When you know that you will be leaving a city (possibly for good), your neighbor's yapping dog looks a little cuter, and that list of restaurants that you told yourself that you would try seems a little more urgent. I had actually given up on trying restaurants in DC because for a while, everything seemed so mediocre. DC is flanked with steakhouses, white tablecloths, and dark wood-paneled places serving some version of an unadventurous meal, always including roasted/fried chicken, steak, beet salad and spring mix lettuce. If I ever see the incredibly dull spring mix salad or beets and goat cheese salad on a menu, I unfortunately discount it immediately. Many say that "That is DC" and most people are not going to step out of line when you live with the strongest government power in the world in your backyard. In my opinion, that is reason to.
In the year that I have been in London, more than the usual trendy food truck has opened. There has been serious growth in the restaurant and food industry, demonstrating encouraging levels of appetizing creativity. Don't get me wrong, a lot of pointless places have opened too, which will ,continue to feed the expense accounts of the city's palette-less elite, But I can finally say that the cooking population is finally starting to step out of the box. And maybe, just maybe, DC could be inching closer to the reputation for interesting dining of our Big Apple Yankee neighbor.
One such restaurant moving DC in the right direction is Crane and Turtle. This is a very small Japanese/ French inspired eatery in DC's Petworth district. This area is still off the map, allowing you to avoid tourists and most everyone else who does not live in the vicinity....although not for long.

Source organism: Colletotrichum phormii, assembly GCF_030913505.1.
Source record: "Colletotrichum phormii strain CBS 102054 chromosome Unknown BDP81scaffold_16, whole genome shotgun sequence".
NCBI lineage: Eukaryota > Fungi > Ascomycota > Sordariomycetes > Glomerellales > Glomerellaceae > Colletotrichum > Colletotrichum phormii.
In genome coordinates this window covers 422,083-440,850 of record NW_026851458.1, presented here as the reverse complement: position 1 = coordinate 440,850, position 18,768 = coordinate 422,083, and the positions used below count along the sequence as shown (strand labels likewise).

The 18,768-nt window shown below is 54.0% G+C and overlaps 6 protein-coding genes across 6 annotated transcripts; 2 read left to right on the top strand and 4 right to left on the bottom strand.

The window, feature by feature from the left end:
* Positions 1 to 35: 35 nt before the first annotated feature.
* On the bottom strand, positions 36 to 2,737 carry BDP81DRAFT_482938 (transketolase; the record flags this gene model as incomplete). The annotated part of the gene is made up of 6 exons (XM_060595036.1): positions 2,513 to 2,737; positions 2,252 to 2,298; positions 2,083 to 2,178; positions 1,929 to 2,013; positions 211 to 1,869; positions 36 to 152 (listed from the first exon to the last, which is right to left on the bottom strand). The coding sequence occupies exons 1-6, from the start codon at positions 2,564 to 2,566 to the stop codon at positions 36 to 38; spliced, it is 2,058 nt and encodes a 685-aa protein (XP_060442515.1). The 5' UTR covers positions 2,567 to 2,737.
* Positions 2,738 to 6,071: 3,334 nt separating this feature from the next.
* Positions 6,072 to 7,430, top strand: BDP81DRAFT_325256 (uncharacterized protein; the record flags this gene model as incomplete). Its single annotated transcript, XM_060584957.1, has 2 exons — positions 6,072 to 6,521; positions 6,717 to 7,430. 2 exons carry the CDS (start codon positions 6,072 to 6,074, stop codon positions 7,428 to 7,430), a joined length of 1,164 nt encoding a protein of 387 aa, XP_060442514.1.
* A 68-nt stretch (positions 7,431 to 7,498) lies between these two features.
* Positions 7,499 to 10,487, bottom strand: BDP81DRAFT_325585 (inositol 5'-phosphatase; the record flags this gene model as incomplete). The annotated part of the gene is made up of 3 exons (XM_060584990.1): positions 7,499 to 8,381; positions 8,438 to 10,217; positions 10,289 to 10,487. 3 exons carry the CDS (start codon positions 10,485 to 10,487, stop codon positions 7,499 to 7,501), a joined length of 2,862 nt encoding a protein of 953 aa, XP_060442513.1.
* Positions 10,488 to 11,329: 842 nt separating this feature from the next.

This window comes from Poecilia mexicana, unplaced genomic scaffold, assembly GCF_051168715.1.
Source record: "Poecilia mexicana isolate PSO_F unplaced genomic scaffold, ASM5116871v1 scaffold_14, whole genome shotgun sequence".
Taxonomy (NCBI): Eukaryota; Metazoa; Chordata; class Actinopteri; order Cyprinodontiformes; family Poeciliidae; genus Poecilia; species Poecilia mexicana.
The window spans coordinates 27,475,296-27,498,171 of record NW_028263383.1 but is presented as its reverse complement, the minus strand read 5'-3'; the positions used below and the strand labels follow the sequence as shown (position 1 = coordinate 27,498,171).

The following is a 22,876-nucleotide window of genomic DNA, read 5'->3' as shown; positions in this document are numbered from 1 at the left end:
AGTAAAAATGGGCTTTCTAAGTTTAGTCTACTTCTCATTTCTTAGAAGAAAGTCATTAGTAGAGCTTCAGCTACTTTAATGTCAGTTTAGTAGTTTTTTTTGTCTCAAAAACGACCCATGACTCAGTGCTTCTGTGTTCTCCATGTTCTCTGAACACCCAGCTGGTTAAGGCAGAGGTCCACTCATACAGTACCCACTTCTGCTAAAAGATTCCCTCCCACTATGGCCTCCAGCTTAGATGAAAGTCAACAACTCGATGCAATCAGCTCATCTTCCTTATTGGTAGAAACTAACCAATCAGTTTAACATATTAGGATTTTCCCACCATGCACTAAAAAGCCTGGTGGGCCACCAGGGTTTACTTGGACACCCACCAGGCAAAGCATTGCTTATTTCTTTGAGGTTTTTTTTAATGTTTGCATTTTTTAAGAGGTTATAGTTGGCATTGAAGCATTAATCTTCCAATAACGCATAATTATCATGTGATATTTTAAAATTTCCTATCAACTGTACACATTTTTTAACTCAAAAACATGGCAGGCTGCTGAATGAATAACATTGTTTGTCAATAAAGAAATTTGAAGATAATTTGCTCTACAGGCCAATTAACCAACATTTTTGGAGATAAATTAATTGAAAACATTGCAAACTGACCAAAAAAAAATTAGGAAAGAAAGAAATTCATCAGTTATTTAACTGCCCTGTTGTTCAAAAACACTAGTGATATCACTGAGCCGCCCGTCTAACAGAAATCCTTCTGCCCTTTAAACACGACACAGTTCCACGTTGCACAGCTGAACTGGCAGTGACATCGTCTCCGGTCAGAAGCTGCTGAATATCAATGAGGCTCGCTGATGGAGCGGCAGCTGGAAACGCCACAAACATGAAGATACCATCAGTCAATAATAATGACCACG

We sat at the chef's counter which feels like it takes up half of the tiny eatery, and provides great entertainment. The chefs are calm perfectionists, taking a few minutes to chat with the diners between chopping and frying.
The whole menu is seventeen items long and does not cater to vegetarians (except for one fairly simple vegetable dish) nor any sort of an adaptation of the genre. The only shortcoming is perhaps The appetizers and "Amuse de Mer" selections create a powerful opening act, showcasing some of the freshest fish in the city. The Sea Trout was a beautiful bright orange. On the meaty side, the very creative Pork "Ramen" is made with crackling pork instead of noodles. (Low-Carb friendly for all of you fanatics.)
Moving on to the main dishes provides a tough choice. Crispy, tender Scallops, Halibut with green tomato chutney and Szechuan Duck seemed to be most popular on our visit. With such compliments as a schmear of miso-cured egg yolk, acting as a savory custard, or the braised and buttery satisfying Yuba, every dish is incredibly flavorful and interesting to eat.
Crane and Turtle knows what it is doing and I expect that the new Washington will understand and appreciate it.